Mathematics Stack Exchange is a question and answer site for people studying math at any level and professionals in related fields. Join them; it only takes a minute:

Sign up
Here's how it works:
  1. Anybody can ask a question
  2. Anybody can answer
  3. The best answers are voted up and rise to the top

I need help on a question from my homework, which asks me to find the limit of the sequence as n approaches infinity of

$$a_n = \frac{\cos^2 n}{2^n}$$


share|cite|improve this question
Numerator bounded. What does the denominator tend to? – Host-website-on-iPage Oct 28 '12 at 8:41
up vote 2 down vote accepted

Hint: Notice $$\frac{-1}{2^n} \leq\frac{\cos^2 n}{ 2^n} \leq \frac{1}{2^n} $$ for all $n$. Now use Squeeze Rule.

share|cite|improve this answer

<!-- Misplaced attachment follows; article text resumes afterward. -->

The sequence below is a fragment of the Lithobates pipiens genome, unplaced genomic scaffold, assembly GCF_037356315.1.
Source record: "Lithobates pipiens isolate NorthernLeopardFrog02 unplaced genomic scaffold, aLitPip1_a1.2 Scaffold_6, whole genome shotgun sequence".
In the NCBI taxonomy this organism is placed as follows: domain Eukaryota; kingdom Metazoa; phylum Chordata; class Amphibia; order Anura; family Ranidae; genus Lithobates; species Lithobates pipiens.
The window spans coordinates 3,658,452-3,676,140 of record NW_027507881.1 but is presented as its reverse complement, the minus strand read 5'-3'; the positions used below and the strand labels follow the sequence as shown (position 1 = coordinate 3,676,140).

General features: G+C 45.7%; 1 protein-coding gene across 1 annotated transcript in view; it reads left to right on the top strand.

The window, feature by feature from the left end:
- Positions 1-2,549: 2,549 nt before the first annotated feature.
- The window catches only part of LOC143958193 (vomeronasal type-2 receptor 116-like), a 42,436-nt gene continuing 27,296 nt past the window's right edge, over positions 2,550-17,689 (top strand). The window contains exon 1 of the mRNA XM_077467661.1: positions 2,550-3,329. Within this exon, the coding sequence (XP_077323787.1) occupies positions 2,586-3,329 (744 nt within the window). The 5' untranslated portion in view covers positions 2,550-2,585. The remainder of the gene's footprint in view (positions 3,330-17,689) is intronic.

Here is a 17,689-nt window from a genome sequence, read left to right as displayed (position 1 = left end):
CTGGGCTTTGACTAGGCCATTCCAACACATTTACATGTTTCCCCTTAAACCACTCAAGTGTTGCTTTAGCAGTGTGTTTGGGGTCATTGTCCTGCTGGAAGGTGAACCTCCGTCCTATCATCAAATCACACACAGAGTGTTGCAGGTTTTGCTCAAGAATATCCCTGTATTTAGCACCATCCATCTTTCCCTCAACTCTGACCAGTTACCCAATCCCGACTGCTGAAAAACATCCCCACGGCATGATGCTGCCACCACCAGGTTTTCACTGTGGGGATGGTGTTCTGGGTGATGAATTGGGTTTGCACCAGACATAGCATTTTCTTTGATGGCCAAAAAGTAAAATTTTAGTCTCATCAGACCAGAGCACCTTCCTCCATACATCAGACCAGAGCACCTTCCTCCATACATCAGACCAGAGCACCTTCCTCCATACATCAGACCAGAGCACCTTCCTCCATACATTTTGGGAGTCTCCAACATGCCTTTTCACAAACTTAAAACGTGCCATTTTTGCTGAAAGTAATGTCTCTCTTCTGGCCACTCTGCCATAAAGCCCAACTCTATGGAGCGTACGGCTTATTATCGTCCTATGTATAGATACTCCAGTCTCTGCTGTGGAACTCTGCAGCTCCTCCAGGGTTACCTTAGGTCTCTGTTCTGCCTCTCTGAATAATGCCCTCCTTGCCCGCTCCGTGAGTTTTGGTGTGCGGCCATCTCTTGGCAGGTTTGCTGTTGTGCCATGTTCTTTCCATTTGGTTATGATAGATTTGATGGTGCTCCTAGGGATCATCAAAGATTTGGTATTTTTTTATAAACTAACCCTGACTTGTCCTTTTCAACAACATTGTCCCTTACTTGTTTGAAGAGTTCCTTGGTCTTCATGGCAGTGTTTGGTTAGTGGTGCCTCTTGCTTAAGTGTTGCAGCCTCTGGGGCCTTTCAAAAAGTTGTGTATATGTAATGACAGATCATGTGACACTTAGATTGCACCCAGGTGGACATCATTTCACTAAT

divide the problem: it's $a_n = b_n / c_n $ where $b_n = cos^2(n)$ and $c_n=2^n$. what are the limits as $n\rightarrow \infty$ of $b_n$ and $c_n$?

share|cite|improve this answer
The limit of $b_n$ does not exist. – fbg Oct 28 '12 at 9:26

Using the sandwich theorem for the sequence to obtain the result of limit is $0$.

See here

share|cite|improve this answer

Your Answer


By posting your answer, you agree to the privacy policy and terms of service.

Not the answer you're looking for? Browse other questions tagged or ask your own question.